Lisp: Good news, bad news, how to win big analysis
Back in 1991, when the article was originally published, Lisp had been doing great as a programming language; it was about to become a standard, it was achieving excellent performance, had good environments, amongst other things. However, its success didn’t depend on how good the language was, but on how its community took advantage of that, and they were failing to do as well as they could’ve.
Lisp had been in better shape than it had ever been in past years, and it was due to various aspects.
One of the major successes for Lisp, is that there was a standard version — Common Lisp. Although it wasn’t considered the best Lisp there was, it was the only version of Lisp that was ready for standarisation. This didn’t mean that another Lisp could become standarised later, but Common Lisp was the one that people had a common interest for.
There was also performance. Common Lisp performed well, and had modern compiler technology to its advantage, compared to older versions of Lisp that used primitive techniques. Back then, anyone who used Common Lisp on pretty much any computer available could expect a better experience and better performance than what could be obtained in the past on single-user PDP-10’s or Lisp machines from the mid 80’s. Incremental compilation, data inspectors, window-based debugging and structure editors were some of the features originated in the Lisp world.
Lisp was also able to coexist with C, Pascal, Fortran, and many other languages. These languages could be invoked from Lisp, and they could re-invoke Lisp. These interfaces enabled the programmer to pass data, manipulate it and load programs from Lisp to foreign code, and from foreign code back to Lisp.
Object-oriented programming was also a strong feature on Lisp. It had the most powerful, comprehensive, and pervasively object-oriented extensions when you compared it to any other language. You could inherit from multiple classes, it had generic functions, metaclasses, method combination, etc.
As good as Lisp may have seemed, there was a conflict and rising tension between two philosophies that eventually caused Lisp to fail. The Right Thing and Worse Is Better philosophies proved to be a key problem for Lisp.
As programmers, we are supposed to aim for a program that aims for the following 4 key aspects:
Simplicity — The design must be simple, both in implementation and interface. It’s more important for the interface to be simple than the implementation.
Correctness — The design must be correct in all aspects.
Consistency — The design must avoid inconsistency at all costs. A design is allowed to be less simple and/or less complete if it’s for the sake of avoiding inconsistency. Both consistency and correctness are equally important.
Completeness — The design must cover as many important situations as is practical. All reasonably expected cases must be covered. Simplicity is not allowed to reduce completeness.
That’s what we should be aiming for. However, the rise of Worse Is Better changed the terms ever so slightly:
Simplicity — The design must be simple. It is more important for implementation to be simple than the interface. This is the most important aspect of design.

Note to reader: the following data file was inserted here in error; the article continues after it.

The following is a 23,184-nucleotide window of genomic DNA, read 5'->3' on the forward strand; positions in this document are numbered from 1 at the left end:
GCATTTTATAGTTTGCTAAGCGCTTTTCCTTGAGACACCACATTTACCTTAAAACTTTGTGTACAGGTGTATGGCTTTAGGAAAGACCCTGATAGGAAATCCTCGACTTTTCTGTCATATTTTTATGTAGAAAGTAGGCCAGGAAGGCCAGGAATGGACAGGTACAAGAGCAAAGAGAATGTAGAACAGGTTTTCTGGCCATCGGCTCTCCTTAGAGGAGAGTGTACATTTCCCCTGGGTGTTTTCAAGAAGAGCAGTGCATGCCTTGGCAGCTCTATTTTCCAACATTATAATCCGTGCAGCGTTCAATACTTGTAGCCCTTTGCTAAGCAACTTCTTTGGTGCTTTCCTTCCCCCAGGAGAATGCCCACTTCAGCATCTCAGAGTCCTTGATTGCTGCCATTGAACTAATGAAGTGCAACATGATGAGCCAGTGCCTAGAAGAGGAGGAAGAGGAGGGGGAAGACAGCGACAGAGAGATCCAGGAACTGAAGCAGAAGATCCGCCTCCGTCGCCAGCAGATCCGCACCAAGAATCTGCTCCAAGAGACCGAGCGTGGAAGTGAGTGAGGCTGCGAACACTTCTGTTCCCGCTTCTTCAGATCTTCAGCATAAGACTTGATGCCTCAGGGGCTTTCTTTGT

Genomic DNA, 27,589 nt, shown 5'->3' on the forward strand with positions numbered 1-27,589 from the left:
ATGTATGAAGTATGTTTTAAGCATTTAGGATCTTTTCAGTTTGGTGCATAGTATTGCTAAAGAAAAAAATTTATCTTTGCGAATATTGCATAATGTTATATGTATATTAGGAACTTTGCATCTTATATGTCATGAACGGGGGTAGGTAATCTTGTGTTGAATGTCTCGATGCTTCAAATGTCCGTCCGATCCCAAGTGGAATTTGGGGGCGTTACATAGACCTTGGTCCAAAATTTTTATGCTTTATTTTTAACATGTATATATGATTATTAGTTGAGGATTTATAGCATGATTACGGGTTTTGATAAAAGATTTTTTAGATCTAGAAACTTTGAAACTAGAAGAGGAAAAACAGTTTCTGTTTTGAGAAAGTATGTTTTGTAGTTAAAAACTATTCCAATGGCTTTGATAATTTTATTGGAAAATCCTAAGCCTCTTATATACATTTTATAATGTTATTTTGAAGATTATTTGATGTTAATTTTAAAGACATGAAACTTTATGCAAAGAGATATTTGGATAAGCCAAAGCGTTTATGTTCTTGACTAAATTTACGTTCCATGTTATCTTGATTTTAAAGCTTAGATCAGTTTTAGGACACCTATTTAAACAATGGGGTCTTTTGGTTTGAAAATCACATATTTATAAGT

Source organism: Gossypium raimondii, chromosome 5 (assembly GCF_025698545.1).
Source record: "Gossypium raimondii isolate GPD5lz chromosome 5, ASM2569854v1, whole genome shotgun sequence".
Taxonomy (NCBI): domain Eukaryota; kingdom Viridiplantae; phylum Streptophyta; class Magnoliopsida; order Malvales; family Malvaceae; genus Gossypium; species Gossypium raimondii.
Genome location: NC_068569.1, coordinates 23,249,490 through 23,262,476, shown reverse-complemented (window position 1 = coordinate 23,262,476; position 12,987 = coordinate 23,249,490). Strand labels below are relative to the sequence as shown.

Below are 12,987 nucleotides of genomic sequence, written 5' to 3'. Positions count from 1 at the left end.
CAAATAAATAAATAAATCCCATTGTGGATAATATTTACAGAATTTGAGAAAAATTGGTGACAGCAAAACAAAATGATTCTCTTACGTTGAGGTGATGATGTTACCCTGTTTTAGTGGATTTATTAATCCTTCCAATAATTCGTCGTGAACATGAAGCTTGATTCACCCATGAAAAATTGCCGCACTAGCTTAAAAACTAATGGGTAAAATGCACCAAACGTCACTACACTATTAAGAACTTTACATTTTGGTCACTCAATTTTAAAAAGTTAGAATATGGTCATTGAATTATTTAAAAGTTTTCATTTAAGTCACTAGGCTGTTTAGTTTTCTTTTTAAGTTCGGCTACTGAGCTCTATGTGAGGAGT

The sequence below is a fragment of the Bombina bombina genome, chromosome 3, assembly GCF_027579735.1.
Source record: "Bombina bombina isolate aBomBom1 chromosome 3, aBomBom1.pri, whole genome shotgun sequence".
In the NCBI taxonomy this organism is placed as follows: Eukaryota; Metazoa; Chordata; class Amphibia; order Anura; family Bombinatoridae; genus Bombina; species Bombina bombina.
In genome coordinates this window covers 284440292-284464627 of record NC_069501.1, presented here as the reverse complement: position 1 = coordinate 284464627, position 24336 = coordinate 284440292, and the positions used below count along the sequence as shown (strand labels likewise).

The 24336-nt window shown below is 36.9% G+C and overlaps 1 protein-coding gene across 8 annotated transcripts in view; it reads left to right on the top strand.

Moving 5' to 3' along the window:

Correctness — The design must be correct in all observable aspects. It is better to be simple than to be correct.
Consistency — The design must not be overly inconsistent. Consistency can be sacrificed if it’s for the sake of simplicity, but it is better to drop those parts of the design that deal with less common circumstances than to introduce implementational complexity or inconsistency.
Completeness — The design must cover as many important situations as is practical. All reasonably expected cases should be covered. This aspect can be sacrificed in favour of any other quality, mostly if it seems to put the implementation simplicity in danger. Consistency can be sacrificed to achieve completeness if this means that simplicity is retained. Consistency of interface is especially worthless.
Early Unix and C are examples of this school of design. The worse is better philosophy has better survival characteristics than the right thing philosophy for obvious reasons.
Good Lisp programming was hard. Although its enthusiasts believe that programming with Lisp is easy, the fact was that it was only true up to a point. The fact is that, although programming with C was always difficult, that made it really difficult to write a program that performed poorly. That wasn’t the case with Lisp. The ease of use also made it easier to write programs that performed very poorly.
The fact was also that non-lisp environments were also catching up. C environments were becoming really good, since they were imitating Lisp environments. They were adopting features that gave Lisp an advantage, which meant that Lisp would either have to become better at performing these tasks, or come up with more useful features. Lisp was also falling behind, since the environments had several failures that were simply unforgivable. Although they were window-based, they weren’t well integrated. They weren’t persistent. They weren’t multi-lingual even when foreign interfaces were available, etc.
If you want to read more on the subject of worse is better, here’s the link to the original article: https://www.dreamsongs.com/WIB.htm